We were assigned a youngish guide, Pak Yusuf, immaculately dressed in black traditional Sundanese clothes with a blue turban. He first introduced us to a small spring of water, where bathing your face is supposed to guarantee long life. And then the bottom entrances to two flights of stairs. We could choose between the older more direct one, 400 rugged andesite steps on a very steep gradient, or an easier but longer and more circuitous one.

The choice seemed to been have made for me, and, at 72, no longer a Welsh mountain goat, I found myself being cajoled, pushed and pulled by my four companions up the most cardio-vascular of the two. It didn’t help to have Pak Yusuf regale us with stories of students who had collapsed, vomiting, tourists who had been rushed to hospital, and army officers who had flunked the course. Well, obviously I made it, but, seriously, if you have a heart condition or similar, take the longer way round.

It was well worth the ascent though, to be resting up among the green grass and grey columns. The light was clear, the mountains gracious, and the breezes playful. The summit of Gunung Padang is a kind of wind catchment, and a scrap of poetry floated through my head, “an old man among windy spaces”, although my feeling couldn’t have been more opposite to the pessimism of TS Eliot’s Gerontion.

The scale of the site was smaller than we expected, and less crowded. True, it was lateish and the site closes at 4.30pm. There were a few village people, some workers, probably from Pak Danny Hilman’s geological team, up on the highest (fifth) level, and a character in full traditional Sundanese threads and bling who introduced himself as “Eric”.

The Site of Gunung Padang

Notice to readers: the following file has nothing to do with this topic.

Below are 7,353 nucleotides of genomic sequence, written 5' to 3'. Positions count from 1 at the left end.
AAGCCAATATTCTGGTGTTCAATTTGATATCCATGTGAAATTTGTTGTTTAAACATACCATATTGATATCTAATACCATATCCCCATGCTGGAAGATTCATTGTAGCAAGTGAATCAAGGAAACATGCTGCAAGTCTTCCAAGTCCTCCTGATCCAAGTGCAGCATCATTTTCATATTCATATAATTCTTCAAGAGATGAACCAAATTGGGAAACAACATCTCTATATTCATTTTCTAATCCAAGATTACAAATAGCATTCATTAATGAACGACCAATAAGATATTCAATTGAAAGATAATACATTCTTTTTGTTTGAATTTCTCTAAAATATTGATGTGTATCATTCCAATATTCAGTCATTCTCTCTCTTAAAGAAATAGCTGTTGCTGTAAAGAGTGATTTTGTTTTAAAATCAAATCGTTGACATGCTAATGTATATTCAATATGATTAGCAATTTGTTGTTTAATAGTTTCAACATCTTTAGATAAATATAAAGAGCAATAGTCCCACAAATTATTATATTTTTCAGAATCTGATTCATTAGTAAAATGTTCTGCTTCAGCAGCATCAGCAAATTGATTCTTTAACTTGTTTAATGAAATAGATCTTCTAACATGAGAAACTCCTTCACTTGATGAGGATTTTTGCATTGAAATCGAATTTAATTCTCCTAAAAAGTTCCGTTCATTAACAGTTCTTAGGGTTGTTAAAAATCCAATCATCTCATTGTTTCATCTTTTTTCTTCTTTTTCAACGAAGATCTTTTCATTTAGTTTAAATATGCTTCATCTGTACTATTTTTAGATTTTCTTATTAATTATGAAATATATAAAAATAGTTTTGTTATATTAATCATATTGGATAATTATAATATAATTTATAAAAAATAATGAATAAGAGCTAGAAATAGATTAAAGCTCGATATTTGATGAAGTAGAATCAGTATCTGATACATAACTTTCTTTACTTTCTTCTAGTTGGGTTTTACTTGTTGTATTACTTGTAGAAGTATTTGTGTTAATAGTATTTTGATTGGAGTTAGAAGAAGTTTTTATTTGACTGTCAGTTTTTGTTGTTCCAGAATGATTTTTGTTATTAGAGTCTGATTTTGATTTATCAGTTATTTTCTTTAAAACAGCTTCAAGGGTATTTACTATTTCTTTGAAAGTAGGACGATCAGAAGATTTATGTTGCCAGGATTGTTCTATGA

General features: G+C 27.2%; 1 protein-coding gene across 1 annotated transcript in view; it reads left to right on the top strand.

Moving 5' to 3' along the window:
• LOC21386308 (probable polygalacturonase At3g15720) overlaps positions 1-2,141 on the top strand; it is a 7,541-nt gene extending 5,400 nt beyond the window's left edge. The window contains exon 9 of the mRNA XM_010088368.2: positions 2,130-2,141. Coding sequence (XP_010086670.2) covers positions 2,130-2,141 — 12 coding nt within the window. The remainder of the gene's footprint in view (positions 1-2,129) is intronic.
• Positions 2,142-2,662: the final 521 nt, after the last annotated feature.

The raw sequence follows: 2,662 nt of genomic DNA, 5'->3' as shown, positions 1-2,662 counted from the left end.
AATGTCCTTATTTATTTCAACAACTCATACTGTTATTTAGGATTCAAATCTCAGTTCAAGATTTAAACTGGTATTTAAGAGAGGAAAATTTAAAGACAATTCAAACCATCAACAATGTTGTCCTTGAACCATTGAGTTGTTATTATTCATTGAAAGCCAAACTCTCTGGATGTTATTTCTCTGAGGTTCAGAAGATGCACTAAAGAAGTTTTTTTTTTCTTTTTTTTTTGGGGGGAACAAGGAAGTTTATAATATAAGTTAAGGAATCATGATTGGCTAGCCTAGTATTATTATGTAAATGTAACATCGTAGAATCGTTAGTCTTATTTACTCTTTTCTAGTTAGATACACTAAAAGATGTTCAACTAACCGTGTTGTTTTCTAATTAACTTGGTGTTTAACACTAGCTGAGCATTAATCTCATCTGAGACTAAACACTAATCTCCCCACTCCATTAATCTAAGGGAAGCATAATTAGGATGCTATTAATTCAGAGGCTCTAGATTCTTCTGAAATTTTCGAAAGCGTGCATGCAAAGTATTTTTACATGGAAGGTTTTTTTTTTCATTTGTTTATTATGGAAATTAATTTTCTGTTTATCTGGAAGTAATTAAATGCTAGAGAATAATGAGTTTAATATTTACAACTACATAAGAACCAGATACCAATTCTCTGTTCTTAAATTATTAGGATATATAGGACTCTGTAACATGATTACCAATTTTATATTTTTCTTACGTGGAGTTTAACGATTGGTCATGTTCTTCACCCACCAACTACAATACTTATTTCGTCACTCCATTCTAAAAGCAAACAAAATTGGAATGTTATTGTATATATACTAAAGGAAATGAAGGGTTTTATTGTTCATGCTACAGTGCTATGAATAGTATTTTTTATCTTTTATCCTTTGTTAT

The site of Gunung Padang


But all I wanted to do was enjoy the brightness, clarity and spirituality of the place. Never mind any chthonic forces and relics way down under my feet.

Pak Yusuf indicated some specific arrangements of the columns intended for devotions in the form of samadhi and prayer, which have taken place continually since the West Javanese hero, Prabu Siliwangi, dedicated this site in the early 16th century.

The musician in Cas was intrigued by a hollow column, which emits musical notes. It was also fascinating to see how the alignment of Gunung Padang points directly at Gunung Gede, the highest mountain in the region.

We descended by the easier steps, Rianti had some selfies taken with the villagers, and we hit the road home. The Sukabumi route at night was long and unpleasant, with traffic jams, road repairs and convoys of trucks bringing mineral water down from the mountains. We were able to speed up after hitting the Jagorawi toll road south of Ciawi, arriving home at 9pm.

Travel tips

  • Go on a weekday, avoiding the hideous Friday-Sunday Puncak traffic. If on weekends, via Sukabumi is probably a better option.
  • When travelling from Sukabumi, take the Cianjur road, and turn right (it’s signposted) just before Warungkondang.
  • From Bandung, head for Cianjur, then take the Sukabumi road.
  • If driving, 4WD is best, SUV is OK, and a sedan is inadvisable.
  • Several visitors hired minibuses from Sukabumi or Cianjur.
  • By train, it may be preferable to get an early bus as far as Bogor to catch the 7.55am train from there, avoiding the crowded Jakarta commuter train, or stay the previous night in Bogor.